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Al Grey Quintet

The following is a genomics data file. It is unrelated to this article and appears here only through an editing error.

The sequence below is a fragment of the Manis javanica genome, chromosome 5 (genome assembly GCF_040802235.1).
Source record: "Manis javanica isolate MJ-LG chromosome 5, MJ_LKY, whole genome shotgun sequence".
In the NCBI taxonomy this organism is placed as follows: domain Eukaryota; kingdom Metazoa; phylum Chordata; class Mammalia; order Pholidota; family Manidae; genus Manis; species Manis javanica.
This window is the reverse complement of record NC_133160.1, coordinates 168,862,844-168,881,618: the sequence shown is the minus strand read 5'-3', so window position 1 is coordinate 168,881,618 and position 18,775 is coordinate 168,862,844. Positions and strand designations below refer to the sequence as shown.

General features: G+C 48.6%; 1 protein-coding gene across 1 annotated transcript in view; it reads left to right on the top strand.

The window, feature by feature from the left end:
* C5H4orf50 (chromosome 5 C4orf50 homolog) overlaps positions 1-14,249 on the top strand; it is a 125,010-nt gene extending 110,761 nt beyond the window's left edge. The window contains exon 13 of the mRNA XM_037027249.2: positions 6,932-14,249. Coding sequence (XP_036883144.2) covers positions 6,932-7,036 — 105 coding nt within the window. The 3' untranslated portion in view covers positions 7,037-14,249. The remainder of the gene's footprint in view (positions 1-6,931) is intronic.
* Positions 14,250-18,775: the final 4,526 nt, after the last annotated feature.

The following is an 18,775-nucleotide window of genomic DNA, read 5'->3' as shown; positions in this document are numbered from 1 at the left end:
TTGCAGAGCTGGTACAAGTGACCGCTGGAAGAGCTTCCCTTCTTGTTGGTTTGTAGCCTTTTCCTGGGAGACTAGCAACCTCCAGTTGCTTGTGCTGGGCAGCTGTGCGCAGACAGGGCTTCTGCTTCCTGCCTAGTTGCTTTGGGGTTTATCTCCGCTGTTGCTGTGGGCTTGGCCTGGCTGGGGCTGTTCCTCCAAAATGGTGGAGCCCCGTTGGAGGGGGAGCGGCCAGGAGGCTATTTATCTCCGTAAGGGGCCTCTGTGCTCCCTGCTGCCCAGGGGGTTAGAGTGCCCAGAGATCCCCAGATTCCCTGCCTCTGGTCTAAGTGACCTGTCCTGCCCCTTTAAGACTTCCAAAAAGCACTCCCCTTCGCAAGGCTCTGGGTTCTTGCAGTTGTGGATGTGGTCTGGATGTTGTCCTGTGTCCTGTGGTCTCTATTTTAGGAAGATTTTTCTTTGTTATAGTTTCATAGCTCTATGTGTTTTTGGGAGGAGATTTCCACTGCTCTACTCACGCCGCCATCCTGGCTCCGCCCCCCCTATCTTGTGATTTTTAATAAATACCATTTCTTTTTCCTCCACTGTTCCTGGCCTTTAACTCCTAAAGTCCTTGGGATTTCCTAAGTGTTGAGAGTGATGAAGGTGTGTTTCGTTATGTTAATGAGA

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World class trombonist, composer, arranger and educator, Al "Golden Trombone" Grey, is a consummate musician and an original stylist. Born Albert Thornton Grey in 1925 in Aldie, Virginia, he grew up in Pottstown, Pennsylvania, and says, "I remember hearing my father practice when I was only three or four years old. I just loved the sound so much that I wanted to touch it." And touch it, he has! Grey has been doing it for a half-century, since he landed his first important job with Benny Carter’s big band in 1946. From the outset, there was a timeless quality in Grey’s playing, up-to-date as might be expected from someone with firsthand knowledge of the latest innovations, yet still reflecting the classic verities of the music he drew inspiration from as a student musician. This modern/mainstream balance made Grey an ideal sideman over the next three decades for veteran big-band leaders like Carter, Lionel Hampton and Count Basie, as well as Dizzy Gillespie (who featured the trombonist in his glorious ‘50s orchestra). It also made Grey an ideal front-man for small groups, from the sextet he co-led with Billy Mitchell in the early ‘60s to a later trombone-tenor partnership with Jimmy Forrest and a more recent two-trombone effort that featured his son Mike. The present session is the latest chapter in Grey’s small-band discography. The beautiful blend of trombone and tenor in the front line recalls earlier efforts with Mitchell, Forrest and guitarist Joe Cohn’s dad Al; while the featured guest supplies a trombone-organ texture that Grey has previously explored with Wild Bill Davis and Jimmy McGriff. Choosing Jack McDuff as the primary partner in this effort was inspired, for like his host McDuff is a survivor (one year younger than Grey) who ignores the potential for grandstanding offered by his instrument and concentrates instead on music. McDuff waited out the organ’s eclipse during the fusion years of the ‘70s and early ‘80s, and was poised to act as a prime mover in the Hammond B-3 revival. Now his own recording career is back in overdrive, and musicians are lined up to collaborate with him on special projects.

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